This paper describes an effort to measure the effectiveness of tutor help in an intelligent tutoring system. Although conventional pre-and post-test experiments can determine whether tutor help is effective, they are expensive to conduct. Furthermore, pre-and post-test experiments often do not model student knowledge explicitly and thus are ignoring a source of information: students often request help about words they do not know. Therefore, we construct a dynamic Bayes net (which we call the Help model) that models tutor help and student knowledge in one coherent framework. The Help model distinguishes two different effects of help: scaffolding immediate performance vs. teaching persistent knowledge that improves long term performance. We train the Help model to fit student performance data gathered from usage of the Reading Tutor (Mostow & Aist, 2001). The parameters of the trained model suggest that students benefit from both the scaffolding and teaching effects of help. That is, students are more likely to perform correctly on the current attempt and learn persistent knowledge if tutor help is provided. Thus, our framework is able to distinguish two types of influence that tutor help has on the student, and can determine whether help helps learning without an explicit controlled study.


Real-Time Inference for a Gamma Process Model of Neural Spiking

Neural Information Processing Systems

With simultaneous measurements from ever increasing populations of neurons, there is a growing need for sophisticated tools to recover signals from individual neurons. In electrophysiology experiments, this classically proceeds in a two-step process: (i) threshold the waveforms to detect putative spikes and (ii) cluster the waveforms into single units (neurons). We extend previous Bayesian nonparamet- ric models of neural spiking to jointly detect and cluster neurons using a Gamma process model. Importantly, we develop an online approximate inference scheme enabling real-time analysis, with performance exceeding the previous state-of-the- art. Via exploratory data analysis—using data with partial ground truth as well as two novel data sets—we find several features of our model collectively contribute to our improved performance including: (i) accounting for colored noise, (ii) de- tecting overlapping spikes, (iii) tracking waveform dynamics, and (iv) using mul- tiple channels. We hope to enable novel experiments simultaneously measuring many thousands of neurons and possibly adapting stimuli dynamically to probe ever deeper into the mysteries of the brain.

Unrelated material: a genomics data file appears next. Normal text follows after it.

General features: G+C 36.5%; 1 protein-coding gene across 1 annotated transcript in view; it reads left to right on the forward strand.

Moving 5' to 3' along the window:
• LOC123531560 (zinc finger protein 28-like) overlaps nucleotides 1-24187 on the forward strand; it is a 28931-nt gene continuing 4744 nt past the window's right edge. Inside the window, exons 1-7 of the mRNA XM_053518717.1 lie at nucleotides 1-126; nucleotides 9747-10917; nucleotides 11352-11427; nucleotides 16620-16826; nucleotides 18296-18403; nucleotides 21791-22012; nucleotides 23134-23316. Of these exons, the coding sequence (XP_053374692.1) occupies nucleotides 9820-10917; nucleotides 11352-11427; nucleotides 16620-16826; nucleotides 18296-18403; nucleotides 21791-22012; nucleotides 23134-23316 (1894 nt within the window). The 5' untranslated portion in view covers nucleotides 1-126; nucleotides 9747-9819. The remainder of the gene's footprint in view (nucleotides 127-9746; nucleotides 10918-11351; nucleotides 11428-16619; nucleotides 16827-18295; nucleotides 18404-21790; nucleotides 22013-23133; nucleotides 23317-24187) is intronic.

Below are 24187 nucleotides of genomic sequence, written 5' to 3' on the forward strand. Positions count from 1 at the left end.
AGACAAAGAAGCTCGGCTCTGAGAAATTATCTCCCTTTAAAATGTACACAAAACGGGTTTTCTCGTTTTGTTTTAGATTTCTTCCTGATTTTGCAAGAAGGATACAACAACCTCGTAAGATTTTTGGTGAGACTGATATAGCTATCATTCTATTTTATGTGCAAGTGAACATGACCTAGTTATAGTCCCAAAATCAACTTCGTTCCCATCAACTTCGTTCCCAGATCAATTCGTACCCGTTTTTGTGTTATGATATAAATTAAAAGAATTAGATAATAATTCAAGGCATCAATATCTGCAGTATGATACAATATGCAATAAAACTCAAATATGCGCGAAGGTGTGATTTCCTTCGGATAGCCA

Microsoft's newest milestone? World's lowest error rate in speech recognition ZDNet

#artificialintelligence

The techniques Microsoft Research used to achieve a new world-best error rate will eventually enhance the Cortana Windows 10 personal assistant. Microsoft claims to have achieved the world's lowest error rate for speech recognition, as the company jostles with Amazon, Apple, Google, and IBM to develop products that understand speech as well as humans can. According to Microsoft, its speech scientists at Microsoft Research have achieved a word error rate (WER) of just 6.3 percent under an industry-standard evaluation, using techniques that will eventually enhance Cortana. The previous lowest error rate was 6.9 percent, achieved by IBM's Watson team, which beat their own record of eight percent set last year. Both Microsoft and IBM presented papers detailing their work on speech recognition at the Interspeech conference in San Francisco this week, where papers were also presented by Google's speech researchers.